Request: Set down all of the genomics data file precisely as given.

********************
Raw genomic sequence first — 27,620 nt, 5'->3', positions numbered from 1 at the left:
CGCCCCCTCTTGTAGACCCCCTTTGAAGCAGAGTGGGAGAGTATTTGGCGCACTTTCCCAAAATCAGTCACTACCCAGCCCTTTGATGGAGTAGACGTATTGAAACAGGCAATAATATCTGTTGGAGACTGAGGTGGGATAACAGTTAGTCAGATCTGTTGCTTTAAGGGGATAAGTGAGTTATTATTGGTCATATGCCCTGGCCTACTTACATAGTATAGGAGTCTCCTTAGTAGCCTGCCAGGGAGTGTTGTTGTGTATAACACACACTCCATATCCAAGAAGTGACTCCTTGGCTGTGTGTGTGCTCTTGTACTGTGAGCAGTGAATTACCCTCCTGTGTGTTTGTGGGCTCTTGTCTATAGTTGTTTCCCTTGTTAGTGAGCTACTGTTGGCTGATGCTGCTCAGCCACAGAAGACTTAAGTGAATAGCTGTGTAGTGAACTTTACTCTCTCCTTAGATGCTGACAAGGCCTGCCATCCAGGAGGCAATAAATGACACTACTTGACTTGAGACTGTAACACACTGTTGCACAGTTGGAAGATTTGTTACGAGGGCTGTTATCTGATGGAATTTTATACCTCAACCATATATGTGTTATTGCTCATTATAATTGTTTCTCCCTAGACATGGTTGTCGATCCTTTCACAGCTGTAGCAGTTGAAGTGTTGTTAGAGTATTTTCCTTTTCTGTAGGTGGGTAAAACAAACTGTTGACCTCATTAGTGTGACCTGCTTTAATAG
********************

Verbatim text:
Raw genomic sequence first — 27,620 nt, 5'->3', positions numbered from 1 at the left:
CGCCCCCTCTTGTAGACCCCCTTTGAAGCAGAGTGGGAGAGTATTTGGCGCACTTTCCCAAAATCAGTCACTACCCAGCCCTTTGATGGAGTAGACGTATTGAAACAGGCAATAATATCTGTTGGAGACTGAGGTGGGATAACAGTTAGTCAGATCTGTTGCTTTAAGGGGATAAGTGAGTTATTATTGGTCATATGCCCTGGCCTACTTACATAGTATAGGAGTCTCCTTAGTAGCCTGCCAGGGAGTGTTGTTGTGTATAACACACACTCCATATCCAAGAAGTGACTCCTTGGCTGTGTGTGTGCTCTTGTACTGTGAGCAGTGAATTACCCTCCTGTGTGTTTGTGGGCTCTTGTCTATAGTTGTTTCCCTTGTTAGTGAGCTACTGTTGGCTGATGCTGCTCAGCCACAGAAGACTTAAGTGAATAGCTGTGTAGTGAACTTTACTCTCTCCTTAGATGCTGACAAGGCCTGCCATCCAGGAGGCAATAAATGACACTACTTGACTTGAGACTGTAACACACTGTTGCACAGTTGGAAGATTTGTTACGAGGGCTGTTATCTGATGGAATTTTATACCTCAACCATATATGTGTTATTGCTCATTATAATTGTTTCTCCCTAGACATGGTTGTCGATCCTTTCACAGCTGTAGCAGTTGAAGTGTTGTTAGAGTATTTTCCTTTTCTGTAGGTGGGTAAAACAAACTGTTGACCTCATTAGTGTGACCTGCTTTAATAG